The Conveyancing Act 1881 provides that, as regards conveyances subsequent to 1881, unless a contrary intention is expressed, a lease of " land " is to be deemed to include all buildings, fixtures, easements, &c., appertaining to it; and, if there are houses or other buildings on the land demised, all out-houses, erections, &c., are to pass with the lease of the land.
Relief from forfeiture and rights of re-entry are now regulated chiefly by the Conveyancing Acts 1881 and 1882.
- English Law: Wolstenholme, Brinton and Cherry, Conveyancing and Settled Land Acts (London, 9th ed., 1905); Hood and Challis, Conveyancing and Settled Land Acts (London, 7th ed., 1909); Foa, on Landlord and Tenant (London, 4th ed., 1907); Woodfall, on Landlord and Tenant (London, 18th ed., 1907); Fawcett, Landlord and Tenant (London, 3rd ed., 1905).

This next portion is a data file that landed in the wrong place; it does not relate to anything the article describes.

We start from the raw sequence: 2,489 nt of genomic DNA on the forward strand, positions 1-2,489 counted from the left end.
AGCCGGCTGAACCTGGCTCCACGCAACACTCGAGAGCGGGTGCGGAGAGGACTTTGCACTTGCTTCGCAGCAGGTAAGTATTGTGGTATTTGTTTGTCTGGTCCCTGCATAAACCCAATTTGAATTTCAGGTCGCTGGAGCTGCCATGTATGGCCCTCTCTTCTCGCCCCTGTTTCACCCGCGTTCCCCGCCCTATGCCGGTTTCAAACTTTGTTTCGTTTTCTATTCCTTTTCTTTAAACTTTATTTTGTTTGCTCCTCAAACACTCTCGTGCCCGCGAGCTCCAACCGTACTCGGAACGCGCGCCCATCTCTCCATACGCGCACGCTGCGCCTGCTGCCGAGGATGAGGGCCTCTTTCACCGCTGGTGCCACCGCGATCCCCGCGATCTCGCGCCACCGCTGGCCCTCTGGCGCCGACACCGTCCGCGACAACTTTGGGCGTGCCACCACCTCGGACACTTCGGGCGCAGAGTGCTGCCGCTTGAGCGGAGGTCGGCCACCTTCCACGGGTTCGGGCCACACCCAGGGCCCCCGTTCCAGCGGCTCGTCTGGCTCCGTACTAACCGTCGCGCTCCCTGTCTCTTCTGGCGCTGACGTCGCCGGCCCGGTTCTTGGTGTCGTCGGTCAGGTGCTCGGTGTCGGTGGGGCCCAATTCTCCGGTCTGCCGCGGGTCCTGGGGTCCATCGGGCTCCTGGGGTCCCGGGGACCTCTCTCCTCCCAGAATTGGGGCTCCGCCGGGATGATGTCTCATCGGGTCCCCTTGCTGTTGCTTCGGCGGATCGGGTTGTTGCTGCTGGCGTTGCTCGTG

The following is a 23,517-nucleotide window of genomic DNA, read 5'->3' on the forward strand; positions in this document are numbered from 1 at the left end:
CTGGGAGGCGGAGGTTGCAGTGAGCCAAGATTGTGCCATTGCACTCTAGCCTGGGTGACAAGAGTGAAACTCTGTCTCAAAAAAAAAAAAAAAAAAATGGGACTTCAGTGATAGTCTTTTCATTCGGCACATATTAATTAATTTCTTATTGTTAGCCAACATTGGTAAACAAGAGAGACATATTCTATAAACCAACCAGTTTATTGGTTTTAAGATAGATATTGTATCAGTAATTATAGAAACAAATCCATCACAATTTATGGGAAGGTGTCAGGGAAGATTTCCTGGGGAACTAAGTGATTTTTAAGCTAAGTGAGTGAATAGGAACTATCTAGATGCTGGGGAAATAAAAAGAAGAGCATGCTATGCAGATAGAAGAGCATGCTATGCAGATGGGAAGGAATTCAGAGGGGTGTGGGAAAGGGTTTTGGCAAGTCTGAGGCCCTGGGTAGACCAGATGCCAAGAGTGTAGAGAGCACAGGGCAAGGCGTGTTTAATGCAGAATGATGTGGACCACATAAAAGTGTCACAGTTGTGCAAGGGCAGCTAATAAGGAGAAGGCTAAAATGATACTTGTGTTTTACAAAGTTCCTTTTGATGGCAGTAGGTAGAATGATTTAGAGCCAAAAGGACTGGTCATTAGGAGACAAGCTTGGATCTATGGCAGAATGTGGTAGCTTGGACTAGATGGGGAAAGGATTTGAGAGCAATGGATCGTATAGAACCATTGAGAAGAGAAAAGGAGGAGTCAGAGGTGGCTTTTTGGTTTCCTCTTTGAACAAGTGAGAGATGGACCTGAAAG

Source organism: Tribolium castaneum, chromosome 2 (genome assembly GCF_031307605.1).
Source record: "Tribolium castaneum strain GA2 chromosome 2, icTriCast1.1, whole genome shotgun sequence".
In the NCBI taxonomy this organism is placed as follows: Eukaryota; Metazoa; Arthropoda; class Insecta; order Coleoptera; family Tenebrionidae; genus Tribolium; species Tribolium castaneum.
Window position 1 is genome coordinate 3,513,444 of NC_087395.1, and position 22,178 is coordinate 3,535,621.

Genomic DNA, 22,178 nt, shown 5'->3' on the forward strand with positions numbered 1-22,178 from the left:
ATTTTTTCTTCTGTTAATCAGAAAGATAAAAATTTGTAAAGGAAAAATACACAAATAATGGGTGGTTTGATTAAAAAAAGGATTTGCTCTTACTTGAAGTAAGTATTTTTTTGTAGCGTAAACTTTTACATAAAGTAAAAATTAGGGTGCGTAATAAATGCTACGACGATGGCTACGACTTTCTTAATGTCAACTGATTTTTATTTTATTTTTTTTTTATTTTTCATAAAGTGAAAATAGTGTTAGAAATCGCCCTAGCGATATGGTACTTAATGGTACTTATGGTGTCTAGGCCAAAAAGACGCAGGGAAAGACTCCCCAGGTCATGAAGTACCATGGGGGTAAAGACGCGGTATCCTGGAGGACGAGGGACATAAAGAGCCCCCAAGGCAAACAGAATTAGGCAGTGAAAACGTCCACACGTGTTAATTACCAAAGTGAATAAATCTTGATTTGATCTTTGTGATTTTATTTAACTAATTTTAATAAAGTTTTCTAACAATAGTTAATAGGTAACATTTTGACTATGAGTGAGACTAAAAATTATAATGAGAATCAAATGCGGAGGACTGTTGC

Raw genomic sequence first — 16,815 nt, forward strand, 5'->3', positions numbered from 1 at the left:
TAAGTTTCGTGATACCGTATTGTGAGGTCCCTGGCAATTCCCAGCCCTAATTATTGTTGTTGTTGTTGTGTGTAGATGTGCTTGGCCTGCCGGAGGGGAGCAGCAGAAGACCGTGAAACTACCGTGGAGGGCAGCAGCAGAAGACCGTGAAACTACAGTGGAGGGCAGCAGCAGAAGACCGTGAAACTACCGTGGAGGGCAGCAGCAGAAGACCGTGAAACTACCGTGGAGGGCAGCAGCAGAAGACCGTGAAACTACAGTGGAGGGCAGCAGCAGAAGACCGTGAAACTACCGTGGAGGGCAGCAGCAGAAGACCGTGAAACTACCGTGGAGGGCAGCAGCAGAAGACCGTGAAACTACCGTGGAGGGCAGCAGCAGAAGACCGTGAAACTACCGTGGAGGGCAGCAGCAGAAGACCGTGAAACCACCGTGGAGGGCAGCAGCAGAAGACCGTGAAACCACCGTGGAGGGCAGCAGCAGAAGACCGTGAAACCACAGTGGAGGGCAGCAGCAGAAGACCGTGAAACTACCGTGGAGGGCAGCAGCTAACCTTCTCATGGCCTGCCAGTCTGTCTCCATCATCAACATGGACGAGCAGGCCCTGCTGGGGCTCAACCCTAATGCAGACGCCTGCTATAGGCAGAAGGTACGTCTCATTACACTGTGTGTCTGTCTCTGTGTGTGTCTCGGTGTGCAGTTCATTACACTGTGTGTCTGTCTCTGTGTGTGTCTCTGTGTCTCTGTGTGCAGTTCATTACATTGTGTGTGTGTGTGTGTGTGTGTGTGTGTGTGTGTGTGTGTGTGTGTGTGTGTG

The term is of less practical importance in t i tle English than in the Scottish system, where it held an important place in the practice of conveyancing, real property having been generally divided into feudal-holding and burgage-holding.
Since the Conveyancing (Scotland) Act 1874, there is, however, not much distinction between burgage tenure and free holding.
The reason for the system preserving for so long its specifically distinct form in Scottish conveyancing was because burgage-holding was an exception to the system of subinfeudation which remained prevalent in Scotland when it was suppressed in England.